In this installment of our Women Working in the Arts series, we are excited to profile Kelly Olshan.
Olshan is an arts manager and visual artist passionate about providing fiscal and professional development resources for creative practitioners. She graduated Valedictorian from UNC Asheville, where she obtained a BFA in Painting, and holds an MA in Arts Administration from Columbia University. She currently serves as New York Foundation for the Art (NYFA)’s Program Officer, Career Advice and Training, where she oversees a host of professional development programs for individual artists.
Prior to joining NYFA, she served as the Program Manager for Queens Council on the Arts for four years, where she oversaw the organization’s Professional Development programs, High School to Art School, and the founding manager of the Artist Commissioning Program, of which she authored the book How You Can Commission Art. which encourages everyday art lovers to support individual artists through commissions with as little as $100.
Previously, she has held roles at Americans for the Arts, Art21, Artforum, and Creative Capital. Her research on nonprofit professional development programs for artists has been published in the Journal of Arts Management, Law, and Society. She participated in NYFA’s Emerging Leaders program, and serves as a frequent panelist for NYC’s Percent for Art Program as well as on the Advisory Committee of the DOT Public Art program. As a practicing visual artist, her sculptural oil paintings invite the viewer to navigate towards an unattainable space, and have been exhibited nationally.
My 3D paintings invite the viewer to navigate an imagined landscape. Abstracted, incongruous staircases defy spatial logic: steps go missing, heights fall out of proportion, and the structures spiral in on themselves. These steps defy the possibility of a physical climb, and ultimately lead the viewer to nowhere. In architecture, stairs represent a link – both real and imagined – between where we are and where we want to go. When they’re functional, they’re a means of physical and symbolic elevation; when they’re broken, they act as false pathways to an inaccessible ambition.
Painted amidst an otherworldly atmosphere built up through thin washes of oil paint, the color choices evoke water, skyscapes, and the horizon at a distance. The work plays with space physically as well as illusionistically. The 3D panels proceed and recede, highlighting paintings within paintings, or worlds within worlds. The imagery often expands beyond the rectangular composition, appearing broken yet related to one another. Ultimately, my work confronts the idealism and anxiety of navigating towards the unattainable, asking the question, what if the experience of wanting was a place?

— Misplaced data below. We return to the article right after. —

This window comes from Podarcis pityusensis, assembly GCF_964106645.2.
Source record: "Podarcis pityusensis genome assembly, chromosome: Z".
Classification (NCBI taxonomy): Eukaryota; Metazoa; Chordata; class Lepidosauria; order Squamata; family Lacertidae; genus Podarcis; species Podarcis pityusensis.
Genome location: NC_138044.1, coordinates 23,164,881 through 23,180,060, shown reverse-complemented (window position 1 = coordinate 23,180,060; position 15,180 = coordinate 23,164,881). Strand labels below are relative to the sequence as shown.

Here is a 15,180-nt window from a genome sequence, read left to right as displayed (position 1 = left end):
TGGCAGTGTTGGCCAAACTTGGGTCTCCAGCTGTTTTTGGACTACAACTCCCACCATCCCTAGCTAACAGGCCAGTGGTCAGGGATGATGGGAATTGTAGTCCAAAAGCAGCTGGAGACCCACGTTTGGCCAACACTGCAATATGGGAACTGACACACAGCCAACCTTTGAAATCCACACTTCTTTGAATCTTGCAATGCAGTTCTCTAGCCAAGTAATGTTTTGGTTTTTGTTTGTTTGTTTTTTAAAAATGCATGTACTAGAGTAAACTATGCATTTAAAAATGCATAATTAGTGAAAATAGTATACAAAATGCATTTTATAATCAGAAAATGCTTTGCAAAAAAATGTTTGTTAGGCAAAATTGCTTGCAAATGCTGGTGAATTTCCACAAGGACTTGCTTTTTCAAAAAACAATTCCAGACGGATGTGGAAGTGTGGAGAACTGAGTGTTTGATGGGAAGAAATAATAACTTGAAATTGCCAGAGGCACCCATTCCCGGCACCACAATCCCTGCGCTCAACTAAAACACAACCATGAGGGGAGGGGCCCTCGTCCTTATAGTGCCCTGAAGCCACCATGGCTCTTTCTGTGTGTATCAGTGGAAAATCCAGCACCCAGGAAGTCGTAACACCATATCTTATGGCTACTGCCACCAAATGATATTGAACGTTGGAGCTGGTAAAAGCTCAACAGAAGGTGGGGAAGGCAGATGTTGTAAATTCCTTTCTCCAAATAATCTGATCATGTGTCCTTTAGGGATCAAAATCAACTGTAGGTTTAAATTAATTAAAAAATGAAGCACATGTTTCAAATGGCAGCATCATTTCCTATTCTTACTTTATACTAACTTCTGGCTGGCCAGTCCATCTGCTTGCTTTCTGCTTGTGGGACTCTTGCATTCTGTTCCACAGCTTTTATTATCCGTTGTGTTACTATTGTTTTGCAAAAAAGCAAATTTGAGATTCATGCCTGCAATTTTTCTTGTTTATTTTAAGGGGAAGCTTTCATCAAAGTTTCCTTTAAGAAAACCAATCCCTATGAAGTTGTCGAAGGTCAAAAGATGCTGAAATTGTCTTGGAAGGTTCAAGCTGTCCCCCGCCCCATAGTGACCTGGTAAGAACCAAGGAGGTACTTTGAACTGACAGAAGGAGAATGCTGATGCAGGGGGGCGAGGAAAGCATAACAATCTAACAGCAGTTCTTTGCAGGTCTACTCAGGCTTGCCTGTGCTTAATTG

Tell us about your path working in the arts thus far. What was your first job and how has your career evolved over the years?
Before I had the language to describe what I wanted to do, I knew I wanted to combine art and business, structure and creativity. I studied and practiced studio art intensively in high school and undergrad, but didn’t want to be solely an artist. When I discovered arts administration was a job, I realized, “Oh, there’s a name for what I’ve been trying to describe!”
I then applied to graduate school in Arts Administration, ultimately landing at Columbia University’s program. I did a series of internships and temporary positions to make inroads in the arts management world - including with Americans for the Arts, Art21, Artforum, and Creative Capital. These experiences ultimately confirmed that my true passion and specialty is supporting practicing artists.
My first job out of grad school - and first significant job in the arts - was when Queens Council on the Arts hired me to run their Artist Commissioning Program. At the time, it was a completely new program - all they had was money and an idea, which is a really exciting place to be for someone who loves building programs. I had the privilege of building out the initiative from scratch, designing something that empowered everyday people to commission contemporary artists. My role grew at QCA, from running that program to running several programs and participating in the higher level visioning for the organization.
You're now a Program Officer with NYFA. Can you tell us more about the professional development programs you oversee and how artists can get involved?